Three Rivers Museum Trust chairman Fabian Hiscock reflects on the historical significance of the canal to the Three Rivers area.

The canal has been an important part of everyday life since the mid-1790s in Three Rivers.

The Grand Junction Canal connected London to the industrial Midlands. Work started in 1793 and came north through Rickmansworth, Watford and Abbots Langley during 1797. By 1800 the canal was bringing coal and all sorts of manufactured goods towards London - and away from it.

The canal made a big difference to south west Hertfordshire. It made coal available cheaply, and it allowed all sorts of things to be bought in shops more easily. Wharfs, where business was done and cranes and buildings provided, allowed unloading or loading into the boats at Kings Langley, Hunton Bridge, two on the north side of Watford near The Grove, two more at Cassio Bridge and four at Rickmansworth. They were used by boats and barges (not the same thing) which came up from London and the Thames as well as from the Midlands, and many readers will remember the boats working before 1970 when it all stopped.

Watford Observer: Cassio Bridge in 1920. Image: Rickmansworth Historical Society/Geoff Saul collectionCassio Bridge in 1920. Image: Rickmansworth Historical Society/Geoff Saul collection

Most of those wharfs have now gone, along with their trade, although Grove wharf and Lady Capels are marked by signs off Hempstead Road. At Rickmansworth one was at Frogmoor, where Tesco supermarket is now. Another was on Wharf Lane opposite the Coach and Horses pub (it was still there in 1970, by the gas works), and one was on Batchworth Island, where the Trinity Court office building now is behind the White Bear. Another allowed materials made of asbestos at Harefield to be put onto the railway at Batchworth. So there was a fair bit going on, well into the 20th century, with some boats still then hauled by horses.

The papermaker John Dickinson used the canal a lot. He took over Batchworth Mill, on what’s now the Affinity water works, in 1819, and made pulp there from rags which was then taken to his other mills at Apsley, Kings Langley and Croxley Green, and the paper was taken into London by fast boat. Meanwhile, the very large amount of coal needed by the mills was brought down from Warwickshire. Batchworth Mill wasn’t needed after 1887, but the other mills kept going, still using the canal, until the 1960s, when coal was replaced by oil. Croxley Mill closed in 1980.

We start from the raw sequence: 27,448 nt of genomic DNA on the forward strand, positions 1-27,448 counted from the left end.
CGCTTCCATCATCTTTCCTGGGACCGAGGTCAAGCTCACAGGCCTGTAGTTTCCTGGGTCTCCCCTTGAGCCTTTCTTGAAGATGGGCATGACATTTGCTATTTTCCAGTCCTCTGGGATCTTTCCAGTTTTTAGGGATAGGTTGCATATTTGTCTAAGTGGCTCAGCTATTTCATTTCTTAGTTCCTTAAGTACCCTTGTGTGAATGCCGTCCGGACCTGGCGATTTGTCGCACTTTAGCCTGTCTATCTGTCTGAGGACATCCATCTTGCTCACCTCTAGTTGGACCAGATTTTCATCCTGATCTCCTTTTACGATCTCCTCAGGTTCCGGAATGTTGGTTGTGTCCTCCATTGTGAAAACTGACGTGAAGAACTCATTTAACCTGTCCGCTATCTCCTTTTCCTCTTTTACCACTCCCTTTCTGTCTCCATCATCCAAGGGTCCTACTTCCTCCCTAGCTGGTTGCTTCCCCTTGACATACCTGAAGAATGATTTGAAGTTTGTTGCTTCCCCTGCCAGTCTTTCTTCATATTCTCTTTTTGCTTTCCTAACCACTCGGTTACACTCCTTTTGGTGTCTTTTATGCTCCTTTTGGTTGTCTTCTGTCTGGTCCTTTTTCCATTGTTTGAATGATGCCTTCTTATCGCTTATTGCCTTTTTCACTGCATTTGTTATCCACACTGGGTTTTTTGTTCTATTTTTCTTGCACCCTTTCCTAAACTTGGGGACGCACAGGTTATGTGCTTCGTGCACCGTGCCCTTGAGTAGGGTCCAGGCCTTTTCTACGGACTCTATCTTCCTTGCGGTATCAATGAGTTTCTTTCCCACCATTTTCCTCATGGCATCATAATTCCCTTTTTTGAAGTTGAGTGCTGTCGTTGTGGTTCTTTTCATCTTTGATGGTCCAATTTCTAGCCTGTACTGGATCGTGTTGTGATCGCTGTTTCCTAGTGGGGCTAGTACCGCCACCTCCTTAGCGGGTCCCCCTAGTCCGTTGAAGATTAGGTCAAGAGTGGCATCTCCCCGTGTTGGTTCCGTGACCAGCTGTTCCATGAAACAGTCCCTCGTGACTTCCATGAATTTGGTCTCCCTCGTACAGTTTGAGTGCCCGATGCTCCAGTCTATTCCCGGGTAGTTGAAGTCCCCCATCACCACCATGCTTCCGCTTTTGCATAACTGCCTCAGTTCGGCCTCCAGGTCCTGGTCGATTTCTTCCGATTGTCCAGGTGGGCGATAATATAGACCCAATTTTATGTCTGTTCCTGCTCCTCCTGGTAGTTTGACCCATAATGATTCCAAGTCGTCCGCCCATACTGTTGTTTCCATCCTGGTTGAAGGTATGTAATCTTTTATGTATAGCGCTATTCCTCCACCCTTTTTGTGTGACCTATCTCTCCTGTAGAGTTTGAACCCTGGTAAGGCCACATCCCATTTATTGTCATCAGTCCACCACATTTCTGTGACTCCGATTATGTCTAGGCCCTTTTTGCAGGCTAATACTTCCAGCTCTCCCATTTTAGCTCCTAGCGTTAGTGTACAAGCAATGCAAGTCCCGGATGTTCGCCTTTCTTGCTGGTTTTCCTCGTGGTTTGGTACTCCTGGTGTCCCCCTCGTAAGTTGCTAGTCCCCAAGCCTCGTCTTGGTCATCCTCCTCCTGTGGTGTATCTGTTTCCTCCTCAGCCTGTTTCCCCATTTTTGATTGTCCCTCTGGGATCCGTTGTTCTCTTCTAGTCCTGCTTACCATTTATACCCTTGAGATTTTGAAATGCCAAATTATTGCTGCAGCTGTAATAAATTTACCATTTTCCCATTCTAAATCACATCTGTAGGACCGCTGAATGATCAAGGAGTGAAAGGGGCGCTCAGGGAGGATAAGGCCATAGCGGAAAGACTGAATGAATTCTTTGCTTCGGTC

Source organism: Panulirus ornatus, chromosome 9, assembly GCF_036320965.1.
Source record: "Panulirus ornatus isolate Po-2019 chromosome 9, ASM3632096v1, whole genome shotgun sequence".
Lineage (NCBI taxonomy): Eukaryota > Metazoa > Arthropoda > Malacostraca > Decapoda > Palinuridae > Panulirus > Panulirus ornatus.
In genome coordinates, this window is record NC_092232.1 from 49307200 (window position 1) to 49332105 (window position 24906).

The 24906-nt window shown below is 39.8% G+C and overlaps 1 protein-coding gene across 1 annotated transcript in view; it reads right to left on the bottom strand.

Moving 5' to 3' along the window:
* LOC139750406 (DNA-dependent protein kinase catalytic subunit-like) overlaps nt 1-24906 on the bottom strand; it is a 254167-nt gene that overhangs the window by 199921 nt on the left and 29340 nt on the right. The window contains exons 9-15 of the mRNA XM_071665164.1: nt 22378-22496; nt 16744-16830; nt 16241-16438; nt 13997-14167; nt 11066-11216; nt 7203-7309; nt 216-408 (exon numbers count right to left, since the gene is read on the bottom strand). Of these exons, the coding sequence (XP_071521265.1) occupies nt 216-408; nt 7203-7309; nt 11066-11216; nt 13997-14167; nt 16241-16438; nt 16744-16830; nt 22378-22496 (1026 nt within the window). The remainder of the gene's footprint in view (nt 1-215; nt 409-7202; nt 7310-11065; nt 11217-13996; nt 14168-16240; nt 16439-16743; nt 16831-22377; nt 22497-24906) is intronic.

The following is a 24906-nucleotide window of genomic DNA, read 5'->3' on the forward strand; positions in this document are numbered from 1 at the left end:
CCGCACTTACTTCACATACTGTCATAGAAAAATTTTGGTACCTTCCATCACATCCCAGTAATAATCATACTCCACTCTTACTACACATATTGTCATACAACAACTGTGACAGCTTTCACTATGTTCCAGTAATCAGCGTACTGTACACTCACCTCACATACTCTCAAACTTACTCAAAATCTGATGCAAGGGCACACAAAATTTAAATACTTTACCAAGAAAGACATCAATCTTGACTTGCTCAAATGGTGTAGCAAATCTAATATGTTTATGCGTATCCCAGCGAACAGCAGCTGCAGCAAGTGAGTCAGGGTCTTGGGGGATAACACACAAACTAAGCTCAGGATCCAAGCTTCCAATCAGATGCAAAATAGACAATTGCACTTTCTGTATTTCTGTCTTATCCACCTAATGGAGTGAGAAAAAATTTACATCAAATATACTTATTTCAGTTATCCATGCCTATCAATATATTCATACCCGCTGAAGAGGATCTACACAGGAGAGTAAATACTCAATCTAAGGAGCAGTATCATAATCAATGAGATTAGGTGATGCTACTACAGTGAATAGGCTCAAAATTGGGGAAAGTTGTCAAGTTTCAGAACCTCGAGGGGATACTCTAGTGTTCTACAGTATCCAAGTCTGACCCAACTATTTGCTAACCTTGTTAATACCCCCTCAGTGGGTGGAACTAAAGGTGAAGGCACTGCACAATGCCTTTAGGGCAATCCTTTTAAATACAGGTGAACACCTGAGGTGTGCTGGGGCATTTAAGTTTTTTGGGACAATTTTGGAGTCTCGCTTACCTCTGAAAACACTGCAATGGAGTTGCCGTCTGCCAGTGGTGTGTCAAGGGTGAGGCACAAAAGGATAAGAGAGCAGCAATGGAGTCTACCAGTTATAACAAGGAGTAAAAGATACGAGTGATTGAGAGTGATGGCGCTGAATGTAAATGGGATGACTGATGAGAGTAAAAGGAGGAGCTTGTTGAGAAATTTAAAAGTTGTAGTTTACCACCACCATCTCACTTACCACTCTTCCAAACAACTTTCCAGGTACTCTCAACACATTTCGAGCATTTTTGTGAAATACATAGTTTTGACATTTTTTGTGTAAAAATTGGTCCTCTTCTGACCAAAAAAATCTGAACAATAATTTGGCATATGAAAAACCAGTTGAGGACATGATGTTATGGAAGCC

Watford Observer: In the old style: a boat horse fully dressed. Image: David BarzilayIn the old style: a boat horse fully dressed. Image: David Barzilay

Ovaltine was made by A. Wander at Kings Langley using coal brought in a small fleet of boats built for them by the Rickmansworth boat builder Harry Walker in the 1920s. Ovaltine boats were especially smart, and were part of the advertising of the product.

Harry Walker had taken over Frogmoor Wharf in 1905 and quickly became a very well known builder of wooden canal boats until after World War Two. The firm was also a builders’ merchant and coal dealer, and the full story of ‘Walkers of Ricky’ is told in the book by his nephew Tony.

Watford Observer: In the old style: a boat cabin. Image: Fabian HiscockIn the old style: a boat cabin. Image: Fabian Hiscock

Our canal wharfs were also used to carry beer. From Town Wharf, Salters Brewery took beer towards Uxbridge and London, and received new as well as empty barrels in return: and the Watford brewer Sedgwicks used Cassio Bridge wharf in the same way. And there was other cargo as well: the Rickmansworth farmer John White often received barge loads of London manure through one or other of the wharfs, well into the 1870s.

Watford Observer: The boatman's shop: Kings Stores in 1913. Image: Three Rivers MuseumThe boatman's shop: Kings Stores in 1913. Image: Three Rivers Museum

Even when motor boats began to tow butties the family living space remained very small, less than three metres by two but set up in a distinctive and very ornate way. Boating people didn’t own much, but there was still a great skill in living in such a small space pretty well all your life. Always moving, the children had no time to go to school, and the boaters met few people other than their friends also working the boats. Local people in the towns and villages were suspicious: boats stopped at recognised places overnight, and pubs and beer houses, with stables for the horses, were their usual meeting places. Some shops provided a service which others were often unwilling to do: in Rickmansworth King’s Stores was next to the bridge at Batchworth; the pub was The Boat, and stables were next door and just on the other side of the London Road bridge.

Many things contributed to the decline of our canals over the years, and what we now use them for is quite different. But as we walk or boat along our canal now, let’s remember the history, and the thousands of people whose feet while working the locks made the hollows we still see.

  • The new display of ‘Life on the Canals’ is now in Three Rivers Museum, and will run until the summer. For more details, visit the museum website at